Living From the Heart Jesus Gave You

Joy is our birthright. It was Jesus’ default position and it is meant to be ours.

Have you watched a wanted baby in its mother’s arms? When she gazes into her newborn’s face, totally enraptured, she is pouring love and nurture into that child. Within just a few days the baby’s eyes are riveted on hers as it receives that deep sense of affirmation for just being. Later her look will cause the little one to smile back and even wriggle with delight.

This bond, this exchange of love through look, Drs. James G Friesen and E. James Wilder call “eye synchronization.” They have written all about it in their book Living From the Heart Jesus Gave You. (You see it also in the faces of couples who are in love. They are not sitting side by side but facing each other, looking into each other’s face, drinking in every expression, delighting in and enjoying the other person.)

According to Friesen and Wilder, eye synchronization is like an electromagnetic connectedness that transmits a sparkle–and elicits a sparkle in return. It creates a capacity for joy. Throughout life, when a person has a healthy joy capacity, s/he can experience bad things and negative emotions and still return to that hub of joy.

But many babies don’t get this kind of pleased attention and eye contact. Experiences that produce terror or despair overwhelm and snuff out the joy. Growing up, the child or adult finds him/herself lost in fear or despair or anger and has a hard time finding the way back to joy.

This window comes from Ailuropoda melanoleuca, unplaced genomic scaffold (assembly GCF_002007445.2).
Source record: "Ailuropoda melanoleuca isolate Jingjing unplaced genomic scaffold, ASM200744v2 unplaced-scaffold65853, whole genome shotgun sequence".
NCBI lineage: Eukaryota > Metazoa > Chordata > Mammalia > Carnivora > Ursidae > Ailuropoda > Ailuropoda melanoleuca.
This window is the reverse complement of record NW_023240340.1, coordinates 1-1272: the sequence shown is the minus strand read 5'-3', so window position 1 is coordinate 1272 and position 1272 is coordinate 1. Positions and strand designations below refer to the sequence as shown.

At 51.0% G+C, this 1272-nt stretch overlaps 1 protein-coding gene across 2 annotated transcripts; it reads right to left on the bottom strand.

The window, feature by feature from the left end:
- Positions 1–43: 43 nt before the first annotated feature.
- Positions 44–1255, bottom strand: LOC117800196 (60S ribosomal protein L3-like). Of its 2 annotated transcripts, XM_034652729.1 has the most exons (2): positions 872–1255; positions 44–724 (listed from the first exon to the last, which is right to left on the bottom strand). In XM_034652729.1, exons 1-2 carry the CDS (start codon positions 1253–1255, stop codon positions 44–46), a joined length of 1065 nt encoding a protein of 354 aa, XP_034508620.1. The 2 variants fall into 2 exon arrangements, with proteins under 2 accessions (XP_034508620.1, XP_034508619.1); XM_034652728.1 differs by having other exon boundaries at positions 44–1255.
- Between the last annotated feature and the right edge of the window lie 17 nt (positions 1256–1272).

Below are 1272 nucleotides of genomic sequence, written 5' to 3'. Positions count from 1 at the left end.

For these people, eye contact is difficult because it means feeling vulnerable. These people need safe relationships where they can look into the eyes of a spouse, parent, friend, or even stranger–someone who is glad they exist–and exchange mutual assurances of value, significance, and caring.

The good news is, the “joy center” of the brain can grow. The most neglected person can enlarge hi/r joy capacity at any stage of life–and thrive!

The Life Model: Living from the Heart Jesus Gave You, by James G. Friesen and E. James Wilder.


About Jessica Renshaw
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